I’m not saying I hate standardized tests, but I’m not not saying it.
As a student, I struggled to motivate myself or put forth effort on standardized tests. I was the type of student who would put in more effort depending on how much or little I cared about the teacher administering the test. I just didn’t care. I didn’t see the purpose to it. However, I also don’t remember any of my teachers telling me the purpose of standardized tests, which may have helped. This (not not said) dislike of standardized tests runs deep.
As a teacher, I struggle to motivate my students. It is not a good measurement of their skills. It is certainly, doubtlessly, not a measure of their character or their ability to grow and learn. I don’t believe in the purpose of standardized tests. I don’t believe it will make my students, or my classroom, better. Of course, as a teacher, I have to give them, so I do, but I struggle to get my kids to buy into the idea of standardized tests because I don’t buy into them.
For many students, particularly in a generation that is increasingly anxious and self-critical, this test is yet another obstacle in between them and a normal level of confidence in a certain subject. It is a beast of a test. It often takes the entire class period, which is 75 minutes long, and sometimes longer for certain students. It is a difficult test, one that I’m not even confident I would necessarily pass myself. The wording of questions is tricky, manipulative. The texts they read are dense and uninteresting. The expectations are high. For students with anxiety, this test is basically a bomb dropped in their lap.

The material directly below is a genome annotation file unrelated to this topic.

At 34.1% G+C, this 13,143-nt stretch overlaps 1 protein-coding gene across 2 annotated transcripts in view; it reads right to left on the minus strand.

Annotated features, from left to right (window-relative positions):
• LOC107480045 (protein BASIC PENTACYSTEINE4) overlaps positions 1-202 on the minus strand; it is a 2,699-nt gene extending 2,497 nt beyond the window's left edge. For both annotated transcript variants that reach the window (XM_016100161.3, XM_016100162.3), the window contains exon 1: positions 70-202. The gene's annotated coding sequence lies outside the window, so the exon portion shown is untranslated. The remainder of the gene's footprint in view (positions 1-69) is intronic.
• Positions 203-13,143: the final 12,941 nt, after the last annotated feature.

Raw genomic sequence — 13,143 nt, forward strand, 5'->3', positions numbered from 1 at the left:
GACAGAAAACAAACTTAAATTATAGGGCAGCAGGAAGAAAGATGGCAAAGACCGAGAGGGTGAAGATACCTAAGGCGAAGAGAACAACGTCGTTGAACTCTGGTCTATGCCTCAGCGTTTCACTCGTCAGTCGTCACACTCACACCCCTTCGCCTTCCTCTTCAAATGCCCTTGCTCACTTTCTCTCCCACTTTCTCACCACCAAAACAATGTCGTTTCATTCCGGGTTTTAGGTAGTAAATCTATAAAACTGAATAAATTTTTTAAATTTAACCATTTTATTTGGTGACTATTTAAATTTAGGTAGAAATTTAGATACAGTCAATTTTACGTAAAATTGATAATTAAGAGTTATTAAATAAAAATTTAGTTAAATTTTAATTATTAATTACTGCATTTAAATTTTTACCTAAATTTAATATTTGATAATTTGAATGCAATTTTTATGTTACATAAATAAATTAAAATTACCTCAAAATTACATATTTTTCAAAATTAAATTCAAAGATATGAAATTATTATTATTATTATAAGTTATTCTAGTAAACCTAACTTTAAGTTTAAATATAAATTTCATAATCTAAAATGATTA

For many more students, it is a boring test that their teacher made them do and that they don’t care about. So why try? They don’t have a reason to do well. (This is where my theoretical motivational skills would come in.) They understand it doesn’t affect their grades. Should I tell my students that some standardized tests affect the amount of funding that goes into their school? That seems like an awful pressure to put on 7th graders.
Now consider my students. My students come from impoverished homes, difficult personal lives, and a serious academic disadvantage. Within the same year, I teach them the basic structure of a sentence (and sometimes what a noun is) and I attempt to teach them developed analytical skills. These are kids who were not read to when they were younger, who often do not have food at home, who do not often speak English as their first language. It is not fair to use the same test to measure their skills and their level of understanding in a topic that you use to measure the skills of a student who has every possible advantage. It is not fair to use a test that assume everyone has begun at the same point of the race. It is not fair.
Today is a day that I have to administer a standardized test. I’ll encourage my students to do their best, even if I don’t particularly agree with it, and I’ll make sure that the rest of the week is fun for them. After today, they’ll have earned it.